Will Reptil give up his amulet of power to save his missing parent?  Can he doom them to keep his powers?  Your Major Spoilers review of Reptil #2 from Marvel Comics awaits!

REPTIL #2

Writer: Terry Blas
Penciler: Enid Balam
Inker: Victor Olazaba
Colorist: Carlos Lopez
Letterer: VC’s Joe Sabino
Editor: Lauren Amaro
Publisher: Marvel Comics
Cover Price: $3.99
Release Date: June 23, 2021

Previously in Reptil:  Reptil’s clash with the mysterious Megalith has left Reptil’s head ringing and mind reeling as he struggles under the weight of a startling revelation about his family!  Now, as the threat of Megalith looms in the background, Reptil must race to uncover the secrets of his amulet – but without full control of his powers, will Reptil be able to protect his cousins as the trio make the dangerous trek into Dinosaur World?

THE SECRET OF MEGALITH

The opening scene of Reptil #1 is a sweet one, flashing back to Humberto Lopez’ childhood with his paleontologist parents.  Beto quizzes his mom on dinosaurs (which, by the way, gives a chance for the creators to drop some real dinosaur knowledge into the story), and she reminds him that she and his father love him.  Smash-cut to the present, where Reptil’s battle with Megalith has ended with the villain claiming that he knows where the Lopez parents have ended up.  Before he can follow up on that, though, stone monsters attack at the villain’s command, allowing Reptil to take the form of a Quetzalcoatlus, his mother’s favorite dinosaur.  The villain escapes, but his cousin Julian recorded the encounter, which allows their grandfather to identify the man inside the suit as a Silicon Valley billionaire from before their time.  To try and follow up on their new information, cousin Eva uses her new-found magical powers to open a portal to Dinosaur World, where Reptil confronts The Hag of the Pits, the wizard who created his amulet in the first place.

Then, things get complicated.

WAIT… WASN’T REPTIL DEAD?

I actually missed the first issue of this book, and so I don’t know how Reptil came back from what was supposed to be his death during the Avengers Arena days, but this issue doesn’t worry itself with continuity moments, instead launching headlong into plot and incident.  There’s almost TOO much in these pages for my tastes, as the transition from figuring out that Megalith is the billionaire to Dinosaur World doesn’t make a lot of narrative sense to me, but nothing here feels wrong, just fast-paced.  The issue’s ending is a really impressive cliffhanger, too, as Reptil transforms fully into a dinosaur and loses himself in the mind of a T rex.  Artwise, Reptil #2 is okay, but it does feel as if Balam and Ozaba are intentionally referencing the style of Reptil’s creator Humberto Ramos rather than doing something of their own.  Their work is a bit less stylized than his, but there are still moments that feel unnaturally Humberto-fied, which is not to my particular tastes.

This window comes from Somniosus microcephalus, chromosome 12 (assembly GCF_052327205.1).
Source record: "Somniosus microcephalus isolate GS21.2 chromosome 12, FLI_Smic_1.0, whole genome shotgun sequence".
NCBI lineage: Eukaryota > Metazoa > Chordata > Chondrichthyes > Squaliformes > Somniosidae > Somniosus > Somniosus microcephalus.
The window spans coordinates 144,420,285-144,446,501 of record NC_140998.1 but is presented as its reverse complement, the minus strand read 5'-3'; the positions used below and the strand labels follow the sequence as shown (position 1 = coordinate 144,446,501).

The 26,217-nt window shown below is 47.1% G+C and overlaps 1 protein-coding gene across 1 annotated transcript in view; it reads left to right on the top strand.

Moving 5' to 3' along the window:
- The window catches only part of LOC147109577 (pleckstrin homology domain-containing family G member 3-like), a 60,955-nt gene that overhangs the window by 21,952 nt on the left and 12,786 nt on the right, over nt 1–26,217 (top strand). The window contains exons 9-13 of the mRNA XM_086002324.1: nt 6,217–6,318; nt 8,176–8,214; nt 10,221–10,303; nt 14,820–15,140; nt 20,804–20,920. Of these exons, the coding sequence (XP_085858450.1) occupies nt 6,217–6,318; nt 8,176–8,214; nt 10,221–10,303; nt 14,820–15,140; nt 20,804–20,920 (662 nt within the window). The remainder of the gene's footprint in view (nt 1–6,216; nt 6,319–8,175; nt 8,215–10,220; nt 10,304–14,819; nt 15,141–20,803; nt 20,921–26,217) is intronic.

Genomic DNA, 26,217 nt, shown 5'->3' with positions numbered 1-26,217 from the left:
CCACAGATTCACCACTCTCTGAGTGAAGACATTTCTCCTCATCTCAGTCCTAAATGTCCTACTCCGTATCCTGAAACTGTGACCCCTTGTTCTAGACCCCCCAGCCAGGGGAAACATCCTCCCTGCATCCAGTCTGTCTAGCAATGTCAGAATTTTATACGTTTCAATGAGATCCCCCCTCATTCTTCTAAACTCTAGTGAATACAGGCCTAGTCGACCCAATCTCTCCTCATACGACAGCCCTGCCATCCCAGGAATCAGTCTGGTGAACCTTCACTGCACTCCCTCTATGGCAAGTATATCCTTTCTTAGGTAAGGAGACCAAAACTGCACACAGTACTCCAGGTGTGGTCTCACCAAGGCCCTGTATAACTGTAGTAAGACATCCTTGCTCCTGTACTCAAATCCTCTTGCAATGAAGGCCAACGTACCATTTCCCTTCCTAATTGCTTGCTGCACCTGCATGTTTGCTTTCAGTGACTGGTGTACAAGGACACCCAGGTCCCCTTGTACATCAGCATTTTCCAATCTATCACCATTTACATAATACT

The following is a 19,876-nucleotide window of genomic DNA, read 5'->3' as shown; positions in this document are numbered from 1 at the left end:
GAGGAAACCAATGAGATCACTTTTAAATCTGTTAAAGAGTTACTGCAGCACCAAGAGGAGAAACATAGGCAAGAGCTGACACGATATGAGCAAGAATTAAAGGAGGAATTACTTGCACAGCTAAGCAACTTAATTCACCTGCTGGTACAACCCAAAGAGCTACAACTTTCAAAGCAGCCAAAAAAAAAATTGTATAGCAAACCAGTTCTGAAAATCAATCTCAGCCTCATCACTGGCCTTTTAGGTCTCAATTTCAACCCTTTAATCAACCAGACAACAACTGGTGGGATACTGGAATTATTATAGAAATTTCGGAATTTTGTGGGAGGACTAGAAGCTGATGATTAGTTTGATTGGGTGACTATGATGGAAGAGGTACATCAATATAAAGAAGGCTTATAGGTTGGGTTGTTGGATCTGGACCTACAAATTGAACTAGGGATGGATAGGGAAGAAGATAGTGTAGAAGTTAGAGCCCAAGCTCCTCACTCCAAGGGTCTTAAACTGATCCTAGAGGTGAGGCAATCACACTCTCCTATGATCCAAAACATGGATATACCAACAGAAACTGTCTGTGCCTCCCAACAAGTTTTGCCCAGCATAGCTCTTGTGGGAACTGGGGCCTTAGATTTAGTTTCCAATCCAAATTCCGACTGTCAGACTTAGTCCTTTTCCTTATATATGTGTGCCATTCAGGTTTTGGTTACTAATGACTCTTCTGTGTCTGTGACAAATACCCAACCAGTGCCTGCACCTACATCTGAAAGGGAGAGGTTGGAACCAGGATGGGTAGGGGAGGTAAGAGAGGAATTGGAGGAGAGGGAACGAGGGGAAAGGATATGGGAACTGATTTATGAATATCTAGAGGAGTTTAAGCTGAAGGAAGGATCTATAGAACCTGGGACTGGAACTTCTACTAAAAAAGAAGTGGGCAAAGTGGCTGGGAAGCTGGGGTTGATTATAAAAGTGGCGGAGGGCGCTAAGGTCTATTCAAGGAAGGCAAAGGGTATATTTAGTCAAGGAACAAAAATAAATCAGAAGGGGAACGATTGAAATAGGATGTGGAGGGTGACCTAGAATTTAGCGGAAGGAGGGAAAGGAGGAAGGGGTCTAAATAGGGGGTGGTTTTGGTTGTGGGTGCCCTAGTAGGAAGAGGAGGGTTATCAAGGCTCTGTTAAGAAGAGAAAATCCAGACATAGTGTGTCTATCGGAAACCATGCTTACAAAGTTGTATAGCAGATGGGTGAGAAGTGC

BOTTOM LINE: A LIKEABLE HERO

All in all, though, Reptil #2 gets the job done well, delivering a LOT of action, investigation and dinosaur battles in a short number of pages, with art that works more often than not and a final grade of 3 out of 5 stars overall.  it’s an above-average issue that finally upgrades his costume from the oh-so-2009 cargo pants to a more striking black and green patterned looks, so I’m mostly happy with it, and I’ll be looking our for #3.


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REPTIL #2

60%
60%
Suitable For Kids

There's an awful lot of storyline heavy-lifting, but the art is solid and the cliffhanger does its job. This feels more all-ages than most Marvel productions, as well.

  • Writing
    6
  • Art
    6
  • Coloring
    6
  • User Ratings (0 Votes)
    0
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Once upon a time, there was a young nerd from the Midwest, who loved Matter-Eater Lad and the McKenzie Brothers... If pop culture were a maze, Matthew would be the Minotaur at its center. Were it a mall, he'd be the Food Court. Were it a parking lot, he’d be the distant Cart Corral where the weird kids gather to smoke, but that’s not important right now... Matthew enjoys body surfing (so long as the bodies are fresh), writing in the third person, and dark-eyed women. Amongst his weaponry are such diverse elements as: Fear! Surprise! Ruthless efficiency! An almost fanatical devotion to pop culture! And a nice red uniform.

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